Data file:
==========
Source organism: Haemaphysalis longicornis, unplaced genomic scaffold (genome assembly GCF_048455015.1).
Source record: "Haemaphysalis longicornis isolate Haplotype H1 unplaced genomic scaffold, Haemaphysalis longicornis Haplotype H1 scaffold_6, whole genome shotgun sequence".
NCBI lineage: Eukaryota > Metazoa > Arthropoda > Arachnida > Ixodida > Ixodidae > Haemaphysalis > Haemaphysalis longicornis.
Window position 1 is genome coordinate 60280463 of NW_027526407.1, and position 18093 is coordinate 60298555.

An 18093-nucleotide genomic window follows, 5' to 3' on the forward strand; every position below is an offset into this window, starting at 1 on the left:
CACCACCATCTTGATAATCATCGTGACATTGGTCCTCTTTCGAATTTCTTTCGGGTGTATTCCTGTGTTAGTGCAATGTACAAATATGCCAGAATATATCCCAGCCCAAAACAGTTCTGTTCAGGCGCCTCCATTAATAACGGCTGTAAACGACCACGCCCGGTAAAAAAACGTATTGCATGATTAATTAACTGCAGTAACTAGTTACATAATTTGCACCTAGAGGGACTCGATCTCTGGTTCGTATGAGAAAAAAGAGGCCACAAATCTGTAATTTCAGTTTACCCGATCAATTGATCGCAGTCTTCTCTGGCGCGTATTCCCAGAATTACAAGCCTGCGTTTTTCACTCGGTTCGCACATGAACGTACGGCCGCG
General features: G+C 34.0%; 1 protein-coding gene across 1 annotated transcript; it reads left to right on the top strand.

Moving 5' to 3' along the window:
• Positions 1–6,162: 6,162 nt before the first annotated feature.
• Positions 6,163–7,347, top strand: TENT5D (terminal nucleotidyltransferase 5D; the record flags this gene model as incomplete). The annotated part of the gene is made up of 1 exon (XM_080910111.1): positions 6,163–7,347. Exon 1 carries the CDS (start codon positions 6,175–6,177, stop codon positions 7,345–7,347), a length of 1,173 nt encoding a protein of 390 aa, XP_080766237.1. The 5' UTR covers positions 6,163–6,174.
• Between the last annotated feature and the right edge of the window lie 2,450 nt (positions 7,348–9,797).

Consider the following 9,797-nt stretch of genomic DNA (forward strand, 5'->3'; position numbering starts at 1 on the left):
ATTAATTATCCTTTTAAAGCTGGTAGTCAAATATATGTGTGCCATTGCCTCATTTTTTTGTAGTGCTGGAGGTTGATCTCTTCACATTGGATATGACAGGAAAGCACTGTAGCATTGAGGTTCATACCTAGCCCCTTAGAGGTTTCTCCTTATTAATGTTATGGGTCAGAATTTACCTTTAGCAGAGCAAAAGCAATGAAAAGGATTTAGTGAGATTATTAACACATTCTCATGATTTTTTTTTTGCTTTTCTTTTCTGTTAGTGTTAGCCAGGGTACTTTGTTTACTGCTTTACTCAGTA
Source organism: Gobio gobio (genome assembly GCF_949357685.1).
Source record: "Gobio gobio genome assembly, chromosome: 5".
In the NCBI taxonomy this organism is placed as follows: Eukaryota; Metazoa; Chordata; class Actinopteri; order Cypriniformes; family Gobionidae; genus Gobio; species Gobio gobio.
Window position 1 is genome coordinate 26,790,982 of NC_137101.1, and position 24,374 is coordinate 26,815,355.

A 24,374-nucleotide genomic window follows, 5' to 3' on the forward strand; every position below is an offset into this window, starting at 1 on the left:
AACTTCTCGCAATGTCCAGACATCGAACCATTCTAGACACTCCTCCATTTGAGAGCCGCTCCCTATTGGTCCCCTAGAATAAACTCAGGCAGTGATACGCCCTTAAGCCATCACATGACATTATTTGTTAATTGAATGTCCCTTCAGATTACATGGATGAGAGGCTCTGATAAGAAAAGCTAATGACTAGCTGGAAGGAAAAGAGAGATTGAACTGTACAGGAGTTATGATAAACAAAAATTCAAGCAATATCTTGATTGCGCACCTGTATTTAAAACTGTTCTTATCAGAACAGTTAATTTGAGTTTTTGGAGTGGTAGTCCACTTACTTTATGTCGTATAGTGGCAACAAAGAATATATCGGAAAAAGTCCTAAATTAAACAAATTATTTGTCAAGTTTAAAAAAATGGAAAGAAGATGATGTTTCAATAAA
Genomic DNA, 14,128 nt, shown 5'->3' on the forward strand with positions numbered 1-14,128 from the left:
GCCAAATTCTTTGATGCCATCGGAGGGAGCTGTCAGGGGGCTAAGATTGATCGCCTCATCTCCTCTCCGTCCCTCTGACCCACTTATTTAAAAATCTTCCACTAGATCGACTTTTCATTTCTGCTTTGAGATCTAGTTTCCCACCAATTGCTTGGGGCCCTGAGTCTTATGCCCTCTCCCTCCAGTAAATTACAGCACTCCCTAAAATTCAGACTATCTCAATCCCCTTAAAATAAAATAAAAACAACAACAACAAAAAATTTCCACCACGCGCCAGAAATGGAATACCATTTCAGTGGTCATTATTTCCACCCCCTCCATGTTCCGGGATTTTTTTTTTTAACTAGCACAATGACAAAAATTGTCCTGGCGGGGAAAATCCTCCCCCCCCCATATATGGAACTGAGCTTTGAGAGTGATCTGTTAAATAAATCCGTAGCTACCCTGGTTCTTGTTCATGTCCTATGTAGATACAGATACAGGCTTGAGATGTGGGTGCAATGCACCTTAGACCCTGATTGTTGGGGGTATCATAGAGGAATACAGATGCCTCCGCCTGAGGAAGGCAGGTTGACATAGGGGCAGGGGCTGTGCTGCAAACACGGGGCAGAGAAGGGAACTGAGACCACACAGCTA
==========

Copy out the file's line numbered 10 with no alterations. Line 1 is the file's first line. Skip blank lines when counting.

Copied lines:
• Positions 6,163–7,347, top strand: TENT5D (terminal nucleotidyltransferase 5D; the record flags this gene model as incomplete). The annotated part of the gene is made up of 1 exon (XM_080910111.1): positions 6,163–7,347. Exon 1 carries the CDS (start codon positions 6,175–6,177, stop codon positions 7,345–7,347), a length of 1,173 nt encoding a protein of 390 aa, XP_080766237.1. The 5' UTR covers positions 6,163–6,174.